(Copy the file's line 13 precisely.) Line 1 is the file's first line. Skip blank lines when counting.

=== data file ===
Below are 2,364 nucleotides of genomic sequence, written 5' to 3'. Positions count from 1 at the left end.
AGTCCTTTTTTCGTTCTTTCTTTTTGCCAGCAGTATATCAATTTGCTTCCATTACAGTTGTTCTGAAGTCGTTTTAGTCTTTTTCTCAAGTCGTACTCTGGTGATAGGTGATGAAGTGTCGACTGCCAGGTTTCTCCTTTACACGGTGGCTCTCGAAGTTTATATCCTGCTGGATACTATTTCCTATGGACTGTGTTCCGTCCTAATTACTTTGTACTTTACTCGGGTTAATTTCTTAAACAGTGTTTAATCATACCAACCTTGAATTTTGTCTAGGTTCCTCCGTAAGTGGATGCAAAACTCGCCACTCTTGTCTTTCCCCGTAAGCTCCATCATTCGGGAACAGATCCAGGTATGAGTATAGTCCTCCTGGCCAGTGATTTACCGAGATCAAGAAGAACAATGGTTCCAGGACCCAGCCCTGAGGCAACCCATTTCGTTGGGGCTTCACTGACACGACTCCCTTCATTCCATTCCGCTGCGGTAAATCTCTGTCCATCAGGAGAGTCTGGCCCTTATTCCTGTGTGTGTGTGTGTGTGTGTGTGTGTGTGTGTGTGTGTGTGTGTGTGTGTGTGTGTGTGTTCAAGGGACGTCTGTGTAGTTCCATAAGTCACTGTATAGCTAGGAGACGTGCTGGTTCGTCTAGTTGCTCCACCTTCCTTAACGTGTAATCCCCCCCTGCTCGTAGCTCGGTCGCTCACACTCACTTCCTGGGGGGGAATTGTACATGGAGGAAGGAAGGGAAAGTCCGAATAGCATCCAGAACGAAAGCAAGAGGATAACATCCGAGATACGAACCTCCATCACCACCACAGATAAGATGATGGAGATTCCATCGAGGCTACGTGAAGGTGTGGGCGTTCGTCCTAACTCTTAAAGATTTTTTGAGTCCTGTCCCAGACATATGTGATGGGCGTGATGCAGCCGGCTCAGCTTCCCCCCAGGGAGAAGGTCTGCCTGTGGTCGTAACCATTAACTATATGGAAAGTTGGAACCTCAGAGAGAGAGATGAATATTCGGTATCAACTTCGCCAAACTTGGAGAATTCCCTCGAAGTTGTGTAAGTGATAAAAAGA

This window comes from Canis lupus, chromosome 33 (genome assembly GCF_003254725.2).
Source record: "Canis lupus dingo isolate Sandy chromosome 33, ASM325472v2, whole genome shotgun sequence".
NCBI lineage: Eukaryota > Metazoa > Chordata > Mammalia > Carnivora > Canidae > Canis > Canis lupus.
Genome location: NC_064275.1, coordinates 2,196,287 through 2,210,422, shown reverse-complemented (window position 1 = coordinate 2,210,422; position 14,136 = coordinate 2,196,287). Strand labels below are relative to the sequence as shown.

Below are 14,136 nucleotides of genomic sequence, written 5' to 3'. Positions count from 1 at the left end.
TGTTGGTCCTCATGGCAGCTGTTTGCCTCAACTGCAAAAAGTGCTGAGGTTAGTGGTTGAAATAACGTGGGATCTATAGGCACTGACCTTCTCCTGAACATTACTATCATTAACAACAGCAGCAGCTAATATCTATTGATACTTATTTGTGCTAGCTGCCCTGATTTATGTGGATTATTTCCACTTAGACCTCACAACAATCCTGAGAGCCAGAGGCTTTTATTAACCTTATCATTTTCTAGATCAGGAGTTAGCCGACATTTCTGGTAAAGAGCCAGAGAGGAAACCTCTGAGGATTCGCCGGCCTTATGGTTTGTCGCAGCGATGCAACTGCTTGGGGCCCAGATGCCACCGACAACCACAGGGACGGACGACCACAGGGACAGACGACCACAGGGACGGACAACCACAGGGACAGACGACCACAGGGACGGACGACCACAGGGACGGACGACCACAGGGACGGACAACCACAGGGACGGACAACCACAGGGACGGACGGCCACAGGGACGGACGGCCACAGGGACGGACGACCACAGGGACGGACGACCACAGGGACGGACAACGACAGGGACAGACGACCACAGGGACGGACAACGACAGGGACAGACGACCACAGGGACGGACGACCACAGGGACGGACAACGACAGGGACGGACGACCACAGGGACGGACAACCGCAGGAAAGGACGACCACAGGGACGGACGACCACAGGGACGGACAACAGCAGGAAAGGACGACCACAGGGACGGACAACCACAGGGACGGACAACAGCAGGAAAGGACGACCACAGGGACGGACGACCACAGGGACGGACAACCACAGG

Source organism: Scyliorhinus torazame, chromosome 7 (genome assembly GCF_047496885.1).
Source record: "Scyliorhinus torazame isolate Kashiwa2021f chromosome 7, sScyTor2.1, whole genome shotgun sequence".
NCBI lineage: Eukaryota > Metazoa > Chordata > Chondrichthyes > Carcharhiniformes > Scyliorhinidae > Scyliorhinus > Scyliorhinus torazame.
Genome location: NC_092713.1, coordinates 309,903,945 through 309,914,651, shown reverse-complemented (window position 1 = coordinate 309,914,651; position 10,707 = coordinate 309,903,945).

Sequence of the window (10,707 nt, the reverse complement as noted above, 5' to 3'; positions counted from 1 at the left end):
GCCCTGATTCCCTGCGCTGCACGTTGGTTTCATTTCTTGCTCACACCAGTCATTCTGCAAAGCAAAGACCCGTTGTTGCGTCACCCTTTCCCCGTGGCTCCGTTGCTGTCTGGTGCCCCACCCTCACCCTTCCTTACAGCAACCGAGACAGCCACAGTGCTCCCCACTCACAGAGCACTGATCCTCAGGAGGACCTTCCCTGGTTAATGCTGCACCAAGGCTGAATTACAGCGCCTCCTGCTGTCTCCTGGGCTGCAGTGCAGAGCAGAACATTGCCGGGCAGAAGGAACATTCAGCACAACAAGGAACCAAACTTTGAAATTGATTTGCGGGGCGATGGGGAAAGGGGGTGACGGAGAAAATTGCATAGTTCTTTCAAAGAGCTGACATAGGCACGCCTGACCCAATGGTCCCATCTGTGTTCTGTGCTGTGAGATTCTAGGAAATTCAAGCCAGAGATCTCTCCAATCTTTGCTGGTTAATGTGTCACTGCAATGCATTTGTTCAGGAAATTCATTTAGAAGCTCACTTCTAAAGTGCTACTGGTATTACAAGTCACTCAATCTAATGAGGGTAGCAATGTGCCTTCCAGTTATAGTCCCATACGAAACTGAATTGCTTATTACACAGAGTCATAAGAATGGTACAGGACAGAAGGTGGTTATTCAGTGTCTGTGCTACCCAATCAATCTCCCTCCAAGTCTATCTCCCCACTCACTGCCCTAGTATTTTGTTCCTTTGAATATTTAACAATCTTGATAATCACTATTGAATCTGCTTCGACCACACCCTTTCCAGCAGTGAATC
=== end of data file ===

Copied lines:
Sequence of the window (10,707 nt, the reverse complement as noted above, 5' to 3'; positions counted from 1 at the left end):